The last Arthur Miller play I saw was at school – the famous Death of a Salesman.
All My Sons was actually written two years prior, in 1947. It is the play that established Miller as a world class playwright. After having seen so many modern plays, it was refreshing to go to an old classic which is purely about the acting, the set and the script.
Photo by Stephen A’Court
The play is about terrible family secrets. There are ten characters, four of whom are major and six minor. At the heart of the play is Joe and Kate Keller. Joe’s company manufactured some faulty cylinder heads during WWII, which led to the death of 21 pilots. Joe was exonerated, while his business partner and former neighbour Steve Deever was found culpable and remains in prison.
Steve’s daughter, Ann, was engaged to Larry Keller who went MIA over three years ago. She plans to marry his brother Chris Keller.
The tension really starts when Ann’s brother George turns up, now believing his father is innocent and wanting to confront the Kellers about whether he was a fall guy for Joe.
Jeffrey Thomas dominates the play with his portrayal of Joe Keller. Even though you are suspicious of him, you just can not help but like him. He gets you on his side, and you want him just to be happy. Thomas portrays well the moral complexity of his character.
The other star was Emma Kinane playing Kate Thomas. She gets it pitch perfect in teh scene where an angry George is wanting to destroy her family, and she just mothers all the anger out of him by telling him how he looks too skinny, how he needs to eat more, suggesting nice local girls he could go out with. It is a magic performance as you realise that no one could stay angry at such a lovely caring woman. But Kate also has her secrets – and she refuses to believe her son Larry is dead.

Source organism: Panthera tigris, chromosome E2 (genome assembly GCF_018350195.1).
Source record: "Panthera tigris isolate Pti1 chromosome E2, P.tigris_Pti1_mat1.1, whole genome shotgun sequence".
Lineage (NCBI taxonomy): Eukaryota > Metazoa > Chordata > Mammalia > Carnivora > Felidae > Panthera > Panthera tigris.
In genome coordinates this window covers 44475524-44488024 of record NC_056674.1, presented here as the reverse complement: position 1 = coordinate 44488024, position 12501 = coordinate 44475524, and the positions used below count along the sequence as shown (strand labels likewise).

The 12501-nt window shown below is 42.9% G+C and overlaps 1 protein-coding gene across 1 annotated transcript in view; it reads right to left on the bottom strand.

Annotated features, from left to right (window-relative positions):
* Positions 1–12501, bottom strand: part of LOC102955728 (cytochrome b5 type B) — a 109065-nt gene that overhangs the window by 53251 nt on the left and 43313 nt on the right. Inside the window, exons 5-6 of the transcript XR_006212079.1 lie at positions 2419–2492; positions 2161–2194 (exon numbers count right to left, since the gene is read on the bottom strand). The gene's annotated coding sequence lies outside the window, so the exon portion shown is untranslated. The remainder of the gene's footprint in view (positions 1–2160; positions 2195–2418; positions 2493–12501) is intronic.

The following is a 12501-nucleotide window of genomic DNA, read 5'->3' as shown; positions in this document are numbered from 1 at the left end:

Jessica Williams and Richard Dey play the hopeful couple Ann and Chris. They have to put up with a both Kate and George not wanting them to marry. Kate also faces a titanic struggle between loyalty to her family, and to Chris and his family.
The play runs for two and half hours – considerably longer than my normal attention span. But not only did I not notice the time, I was on the edge of my seat for the entire second half of the play as events unfolded. You could have heard a pin drop, the audience were so captivated.
The stage is also worth of mention. A wonderful replica of the backside of a 1940s house, and the back lawn. The artificial grass actually went all the way to the first row of seats, which made you feel very close to the action. The costumes were also spot on, especially the frocks for the ladies.
I went along with Stats Girl, the Ginger Ninja and Chef Girl and all four of us raved about the play. You understand why it has been a success for over 60 years, and the Circa performance of it was first class. I would recommend it without hesitation to anyone who likes an old fashioned drama. It will keep you captivated, and deliver a worthy inevitable yet shocking ending.
There is also a review at Theatrereview, which gets into some of the themes running through the play.Tags: Circa, Reviews